We also visited Monkey Island, a strange, small island where a presumably wealthy local resident has planted his three pet monkeys named Lucy, Pancho and Panchito. I’m usually very suspicious of tourism activities that exploit wild animals (like the swimming pigs in Exuma), but at this point it seems like the monkeys are pretty domesticated as they were willing to hop onto our boat and sit with us. Endless googling turned up little information about who owns these monkeys, so if anyone knows, I’m curious to learn more about how they got there and if they are cared for.
On our way back to Granada, we stopped at an unnamed bar on one of the islands where we enjoyed delicious Coco Locos on the deck.
Pro tip: bring bug spray on this tour!
Track Down Tasty Street Food
Back in Granada, we headed out in search of some delicious food. Our friends at La Islita had sung the praises of the “fritanga,” a typical dish consisting of yuca chips, sweet plantains and meat, all wrapped in a banana leaf.
And their recommendation of where to get this meal? A Chinese restaurant called Año Nuevo. Yes, we were skeptical too about how good this Nicaraguan-street-food-served-outside-a-Chinese-restaurant would be, but it was pretty tasty! Definitely not my favorite food, as I’m not a huge steak eater, but a fun (and cheap) experience of local culture.
Experience Calle La Calzada at Night
Granada is quiet during the day, but comes alive at night. After eating, we wandered down Calle La Calzada, a very busy street in Granada that is usually filled with tourists eating in sidewalk cafes. If you sit outside, be warned: you will be approached approxfimately every 30 seconds by beggars and people selling things.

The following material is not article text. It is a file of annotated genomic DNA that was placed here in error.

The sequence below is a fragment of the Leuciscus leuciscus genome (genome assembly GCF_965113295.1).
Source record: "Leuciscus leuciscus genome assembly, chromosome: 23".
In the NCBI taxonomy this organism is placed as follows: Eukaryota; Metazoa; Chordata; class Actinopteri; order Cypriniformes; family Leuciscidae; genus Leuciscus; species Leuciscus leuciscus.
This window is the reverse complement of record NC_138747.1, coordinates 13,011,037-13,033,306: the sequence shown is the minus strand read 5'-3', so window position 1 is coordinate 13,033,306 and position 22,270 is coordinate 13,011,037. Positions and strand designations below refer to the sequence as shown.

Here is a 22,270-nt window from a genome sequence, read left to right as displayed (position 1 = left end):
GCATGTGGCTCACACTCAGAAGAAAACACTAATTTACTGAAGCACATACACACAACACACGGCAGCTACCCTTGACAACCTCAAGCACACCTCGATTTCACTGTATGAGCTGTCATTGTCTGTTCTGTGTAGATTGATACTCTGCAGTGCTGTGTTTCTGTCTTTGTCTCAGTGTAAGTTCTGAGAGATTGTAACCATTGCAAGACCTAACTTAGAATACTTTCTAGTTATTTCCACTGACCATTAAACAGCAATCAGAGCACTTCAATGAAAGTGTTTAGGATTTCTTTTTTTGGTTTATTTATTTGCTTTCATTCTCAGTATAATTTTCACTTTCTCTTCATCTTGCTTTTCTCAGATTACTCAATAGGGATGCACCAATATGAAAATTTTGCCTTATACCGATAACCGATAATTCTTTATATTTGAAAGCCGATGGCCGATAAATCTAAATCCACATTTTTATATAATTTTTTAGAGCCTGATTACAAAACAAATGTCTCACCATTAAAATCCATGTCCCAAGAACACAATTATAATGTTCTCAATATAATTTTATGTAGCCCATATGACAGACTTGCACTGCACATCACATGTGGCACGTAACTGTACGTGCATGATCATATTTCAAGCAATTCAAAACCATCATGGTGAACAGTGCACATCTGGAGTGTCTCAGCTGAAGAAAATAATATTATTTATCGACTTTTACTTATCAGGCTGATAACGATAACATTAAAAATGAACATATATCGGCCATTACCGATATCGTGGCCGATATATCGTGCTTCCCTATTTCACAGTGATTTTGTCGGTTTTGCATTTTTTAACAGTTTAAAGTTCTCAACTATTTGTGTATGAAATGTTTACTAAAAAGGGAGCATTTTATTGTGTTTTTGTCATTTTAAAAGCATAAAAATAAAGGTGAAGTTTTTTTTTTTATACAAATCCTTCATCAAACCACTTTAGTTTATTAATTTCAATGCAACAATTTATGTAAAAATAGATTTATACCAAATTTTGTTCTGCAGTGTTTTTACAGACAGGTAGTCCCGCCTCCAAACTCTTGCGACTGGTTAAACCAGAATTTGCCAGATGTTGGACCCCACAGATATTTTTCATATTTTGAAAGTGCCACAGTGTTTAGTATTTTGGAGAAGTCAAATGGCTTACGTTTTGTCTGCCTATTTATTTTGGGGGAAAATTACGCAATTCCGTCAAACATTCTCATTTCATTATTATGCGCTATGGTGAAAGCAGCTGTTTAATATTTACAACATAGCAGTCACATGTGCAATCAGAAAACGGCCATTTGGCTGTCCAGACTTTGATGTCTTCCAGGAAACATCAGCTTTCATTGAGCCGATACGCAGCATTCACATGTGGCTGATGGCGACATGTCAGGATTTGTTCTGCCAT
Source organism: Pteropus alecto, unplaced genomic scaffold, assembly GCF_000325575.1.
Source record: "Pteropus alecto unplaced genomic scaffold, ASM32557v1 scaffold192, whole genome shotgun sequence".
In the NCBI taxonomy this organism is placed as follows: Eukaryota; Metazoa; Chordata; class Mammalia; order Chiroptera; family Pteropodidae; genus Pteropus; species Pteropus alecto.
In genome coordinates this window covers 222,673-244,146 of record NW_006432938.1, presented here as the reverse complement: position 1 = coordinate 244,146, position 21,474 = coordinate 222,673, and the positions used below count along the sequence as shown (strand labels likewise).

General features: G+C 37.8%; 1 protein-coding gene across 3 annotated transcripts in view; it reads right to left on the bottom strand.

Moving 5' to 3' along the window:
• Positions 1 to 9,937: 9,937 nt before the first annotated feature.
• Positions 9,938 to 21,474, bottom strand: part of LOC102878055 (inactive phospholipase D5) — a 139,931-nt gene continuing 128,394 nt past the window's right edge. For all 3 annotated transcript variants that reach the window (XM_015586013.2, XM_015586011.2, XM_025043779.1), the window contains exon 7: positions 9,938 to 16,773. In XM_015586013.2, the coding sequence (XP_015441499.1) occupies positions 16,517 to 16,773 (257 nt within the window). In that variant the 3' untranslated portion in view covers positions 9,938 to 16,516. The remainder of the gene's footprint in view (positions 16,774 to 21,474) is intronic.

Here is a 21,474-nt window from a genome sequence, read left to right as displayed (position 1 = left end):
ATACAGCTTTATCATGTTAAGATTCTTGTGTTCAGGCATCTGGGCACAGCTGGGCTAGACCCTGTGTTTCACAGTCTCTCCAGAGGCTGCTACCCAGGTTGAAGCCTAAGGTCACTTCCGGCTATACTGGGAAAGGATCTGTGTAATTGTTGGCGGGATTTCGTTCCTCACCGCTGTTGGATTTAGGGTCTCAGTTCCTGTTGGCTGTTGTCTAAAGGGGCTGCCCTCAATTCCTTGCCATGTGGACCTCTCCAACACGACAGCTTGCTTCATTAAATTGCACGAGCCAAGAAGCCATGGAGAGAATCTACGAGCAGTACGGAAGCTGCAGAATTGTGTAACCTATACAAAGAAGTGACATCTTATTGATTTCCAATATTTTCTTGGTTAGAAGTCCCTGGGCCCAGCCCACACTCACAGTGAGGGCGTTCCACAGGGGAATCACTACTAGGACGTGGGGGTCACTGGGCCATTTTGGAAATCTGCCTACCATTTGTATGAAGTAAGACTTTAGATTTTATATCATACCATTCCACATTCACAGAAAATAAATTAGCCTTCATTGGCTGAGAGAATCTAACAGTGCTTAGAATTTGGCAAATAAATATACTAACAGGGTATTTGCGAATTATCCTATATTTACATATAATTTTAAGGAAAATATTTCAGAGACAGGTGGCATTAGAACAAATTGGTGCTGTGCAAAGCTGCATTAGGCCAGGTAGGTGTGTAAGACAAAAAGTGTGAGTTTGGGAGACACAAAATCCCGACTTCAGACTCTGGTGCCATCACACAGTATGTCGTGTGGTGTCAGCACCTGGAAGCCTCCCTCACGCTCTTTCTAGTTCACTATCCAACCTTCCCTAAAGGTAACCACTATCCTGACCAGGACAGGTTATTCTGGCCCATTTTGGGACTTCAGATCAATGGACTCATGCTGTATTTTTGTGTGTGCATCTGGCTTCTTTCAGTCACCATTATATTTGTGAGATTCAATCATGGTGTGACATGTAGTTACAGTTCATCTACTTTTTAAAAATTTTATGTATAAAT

Often I’m skeptical of homeless people because in California, they’re frequently angling for money to buy drugs. But in Granada, it was clear that these people were truly starving as they were willing to eat leftovers off our plates. I asked for leftovers to go and gave it away to a child who looked maybe 8 to 10 years old, and a grown man didn’t hesitate to try and fight him for it within seconds. It was pretty sad to see, and highlights the challenges Nicaragua still faces despite growing in popularity as a tourism destination. Nicaragua is one of the poorest countries in Latin America – many people live on just $1 per day, and their child labor practices remain unacceptable.
As tourists, the best way we can help is by spending our money at business that are owned by and/or employ locals, and by purchasing souvenirs responsibly. As much as you want to give money to child beggars, often they’re being used as pawns by adults and giving them money only encourages the practice to continue (food, on the other hand, they’ll usually eat immediately so you know the child is benefitting and not some sketchy third party!).
That being said, drinks on Calle La Calzada are best enjoyed inside where stray dogs aren’t running underneath your feet, and our favorite local spot was El Tercer Ojo, a hip bar and restaurant serving craft cocktails (along with asian fusion cuisine, although we didn’t eat there).
Relax at Laguna de Apoyo
Day two of our 48 hours in Granada started off with an incredible breakfast at La Islita. I couldn’t believe that this carefully designed fruit plate (served with sunny side up eggs in tostada sauce) came free with our hotel room. No sad continental breakfast of stale bagels and random yogurt here!